Fleet of LNG cruise ships anticipated at PortMiami
PortMiami expects an influx of liquefied natural gas-powered cruise ships to arrive through 2027, and Miami-Dade commissioners want Mayor Daniella Levine Cava’s office to look at how best to accommodate the new vessels’ needs.
Commissioners in committee this month unanimously advanced a resolution by Rebeca Sosa that would direct Ms. Levine Cava’s administration to report within four months on the port’s current readiness to welcome the new ships, what else needs to be done, what the cost to do those things is and the relative environmental benefits of liquefied natural gas (LNG) compared to other alternative fuels.
The item goes to a final vote by the full Miami-Dade Commission June 2.
Industry leader Carnival Corp. accepted delivery of cruise ship Mardi Gras in December from Finnish manufacturer Meyer Turku. The plan then was for the vessel to enter service in April as the first LNG-powered cruise ship to operate in North America.
According to a memo accompanying Ms. Sosa’s resolution, that remains the plan. Carnival’s second LNG-fueled ship, the Celebration, is to debut from PortMiami in November 2022 at the company’s expanded Cruise Terminal F, which broke ground in January.
As of March, more than two dozen LNG-powered cruise ships were on order to be delivered within six years. Buyers include Carnival, Royal Caribbean Group, MSC Cruises and Disney Cruise Line.
Ship operators are looking at LNG as something of a midway point between traditional oil-heavy “bunker” fuel and a means to power their vessels with zero emissions.
LNG ships emit about 20% to 30% less carbon dioxide than traditional marine fuels while offering the same propulsion power. A 2018 study by the University of Texas at Austin found that LNG significantly eliminates particulate matter from vessels’ exhaust and cuts sulfur emissions by 99% and nitrogen oxide emissions by up to 85%.
However, scientists have raised concerns over leakage of methane, a major component of LNG that is 25 times stronger than carbon dioxide as a greenhouse gas, according to the US Department of Energy, and over time could have a greater environmental impact than traditional fuels.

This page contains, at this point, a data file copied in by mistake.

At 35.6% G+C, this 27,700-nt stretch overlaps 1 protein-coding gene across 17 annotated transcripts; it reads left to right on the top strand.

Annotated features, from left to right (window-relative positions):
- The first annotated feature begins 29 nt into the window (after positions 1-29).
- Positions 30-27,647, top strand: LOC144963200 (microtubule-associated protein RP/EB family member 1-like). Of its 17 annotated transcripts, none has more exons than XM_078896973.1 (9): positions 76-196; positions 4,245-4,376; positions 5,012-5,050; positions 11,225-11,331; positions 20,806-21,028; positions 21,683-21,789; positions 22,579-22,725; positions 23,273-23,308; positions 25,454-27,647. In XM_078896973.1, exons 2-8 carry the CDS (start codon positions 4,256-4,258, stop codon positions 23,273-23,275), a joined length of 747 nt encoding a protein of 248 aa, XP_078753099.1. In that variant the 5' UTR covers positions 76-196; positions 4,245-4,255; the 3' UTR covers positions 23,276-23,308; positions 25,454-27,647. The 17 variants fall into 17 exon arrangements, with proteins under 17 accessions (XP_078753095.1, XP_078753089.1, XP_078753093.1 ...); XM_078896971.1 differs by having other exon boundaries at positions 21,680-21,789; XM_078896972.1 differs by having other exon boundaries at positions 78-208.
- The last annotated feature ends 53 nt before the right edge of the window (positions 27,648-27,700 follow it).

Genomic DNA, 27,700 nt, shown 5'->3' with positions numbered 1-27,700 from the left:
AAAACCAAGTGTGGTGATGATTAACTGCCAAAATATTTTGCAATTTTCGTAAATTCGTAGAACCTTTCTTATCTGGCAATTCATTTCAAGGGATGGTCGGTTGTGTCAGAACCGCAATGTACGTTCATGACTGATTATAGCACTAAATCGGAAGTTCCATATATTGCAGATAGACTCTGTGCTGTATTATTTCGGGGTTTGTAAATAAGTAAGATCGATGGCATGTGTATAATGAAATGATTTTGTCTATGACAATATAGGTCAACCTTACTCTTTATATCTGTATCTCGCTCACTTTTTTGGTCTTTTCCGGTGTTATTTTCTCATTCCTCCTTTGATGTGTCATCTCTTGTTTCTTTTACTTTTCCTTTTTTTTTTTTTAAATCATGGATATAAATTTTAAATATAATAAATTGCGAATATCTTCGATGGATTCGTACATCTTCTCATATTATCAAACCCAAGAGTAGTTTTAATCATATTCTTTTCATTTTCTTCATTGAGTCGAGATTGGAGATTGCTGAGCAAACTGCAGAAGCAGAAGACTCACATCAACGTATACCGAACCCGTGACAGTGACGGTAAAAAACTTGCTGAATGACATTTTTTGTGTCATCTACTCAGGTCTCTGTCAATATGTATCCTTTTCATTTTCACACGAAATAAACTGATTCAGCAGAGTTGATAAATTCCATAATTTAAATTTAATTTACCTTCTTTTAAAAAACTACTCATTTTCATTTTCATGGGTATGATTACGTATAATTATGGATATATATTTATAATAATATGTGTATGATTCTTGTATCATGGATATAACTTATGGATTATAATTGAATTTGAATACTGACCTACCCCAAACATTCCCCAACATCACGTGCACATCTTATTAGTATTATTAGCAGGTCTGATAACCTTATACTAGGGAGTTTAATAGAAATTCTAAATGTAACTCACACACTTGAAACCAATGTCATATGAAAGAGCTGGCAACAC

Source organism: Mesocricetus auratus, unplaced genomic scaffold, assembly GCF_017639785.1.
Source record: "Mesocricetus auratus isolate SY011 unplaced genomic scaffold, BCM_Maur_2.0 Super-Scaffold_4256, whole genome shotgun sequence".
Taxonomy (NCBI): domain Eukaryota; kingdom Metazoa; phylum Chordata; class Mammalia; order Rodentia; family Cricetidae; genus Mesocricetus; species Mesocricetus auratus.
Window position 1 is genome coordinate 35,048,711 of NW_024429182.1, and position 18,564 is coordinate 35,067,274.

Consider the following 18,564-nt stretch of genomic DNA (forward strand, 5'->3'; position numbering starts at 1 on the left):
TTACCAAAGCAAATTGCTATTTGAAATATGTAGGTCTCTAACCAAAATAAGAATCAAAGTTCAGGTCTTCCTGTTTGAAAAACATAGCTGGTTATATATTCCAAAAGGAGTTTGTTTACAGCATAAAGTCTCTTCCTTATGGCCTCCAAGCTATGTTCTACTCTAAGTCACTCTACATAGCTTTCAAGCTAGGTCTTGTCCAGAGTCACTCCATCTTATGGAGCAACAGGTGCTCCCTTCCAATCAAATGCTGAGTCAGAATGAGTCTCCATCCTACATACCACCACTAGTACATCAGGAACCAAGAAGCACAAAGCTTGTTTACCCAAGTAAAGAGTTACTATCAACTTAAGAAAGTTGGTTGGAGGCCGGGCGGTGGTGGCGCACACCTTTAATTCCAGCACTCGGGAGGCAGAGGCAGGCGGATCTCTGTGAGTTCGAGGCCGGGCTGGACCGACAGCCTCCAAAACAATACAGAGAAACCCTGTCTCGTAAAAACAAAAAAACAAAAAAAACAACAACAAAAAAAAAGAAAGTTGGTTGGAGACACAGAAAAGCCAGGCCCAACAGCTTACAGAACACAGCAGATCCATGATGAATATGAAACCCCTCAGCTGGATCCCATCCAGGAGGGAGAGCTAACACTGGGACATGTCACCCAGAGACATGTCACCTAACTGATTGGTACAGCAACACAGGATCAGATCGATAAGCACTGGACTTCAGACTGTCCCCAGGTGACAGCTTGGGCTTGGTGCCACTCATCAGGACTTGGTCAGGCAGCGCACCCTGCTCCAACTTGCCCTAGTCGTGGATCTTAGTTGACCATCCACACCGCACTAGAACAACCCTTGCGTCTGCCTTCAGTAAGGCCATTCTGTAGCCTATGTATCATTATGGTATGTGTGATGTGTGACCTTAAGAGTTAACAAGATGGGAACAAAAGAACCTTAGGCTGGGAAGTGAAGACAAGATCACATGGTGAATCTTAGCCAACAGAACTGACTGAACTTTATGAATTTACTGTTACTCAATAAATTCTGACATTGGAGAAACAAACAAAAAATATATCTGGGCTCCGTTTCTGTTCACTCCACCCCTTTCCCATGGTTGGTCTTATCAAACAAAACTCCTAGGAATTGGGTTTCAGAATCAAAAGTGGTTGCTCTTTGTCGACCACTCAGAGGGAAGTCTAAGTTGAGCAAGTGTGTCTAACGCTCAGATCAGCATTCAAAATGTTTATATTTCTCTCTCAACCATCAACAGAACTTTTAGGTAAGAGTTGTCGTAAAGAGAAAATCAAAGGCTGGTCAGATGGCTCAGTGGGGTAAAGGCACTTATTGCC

A full transition from conventional fuel to carbonless power is still a way off from reality for the maritime industry, which altogether emits about 3% of all greenhouse gasses on the planet – a number that will rise another 1.5% if the industry continues to grow unabated, according to the International Maritime Organization, a specialized agency within the United Nations.
The cost to zero emissions is high. As reported by the Wall Street Journal, Martin Stopford, president of London-based shipping analysis and data management group Clarkson Research, told a shipping decarbonization forum this year that moving to noncarbon-based fuels could cost seafaring industries more than $3 trillion combined.
The cruise industry alone, he said, could pay upwards of $357 billion.
In April, the World Bank released a report advising governments against backing LNG and that countries should “avoid new public policy that supports LNG as a bunker fuel, reconsider existing policy support and continue to regulate methane emissions.”
Through various agreements with its cruise partners, including a 62-year, multibillion-dollar deal to homeport cruise ships from MSC, PortMiami is contractually obligated to provide LNG accommodations.
PortMiami also has assembled a working group to study how to safely operate LNG activities at the harbor.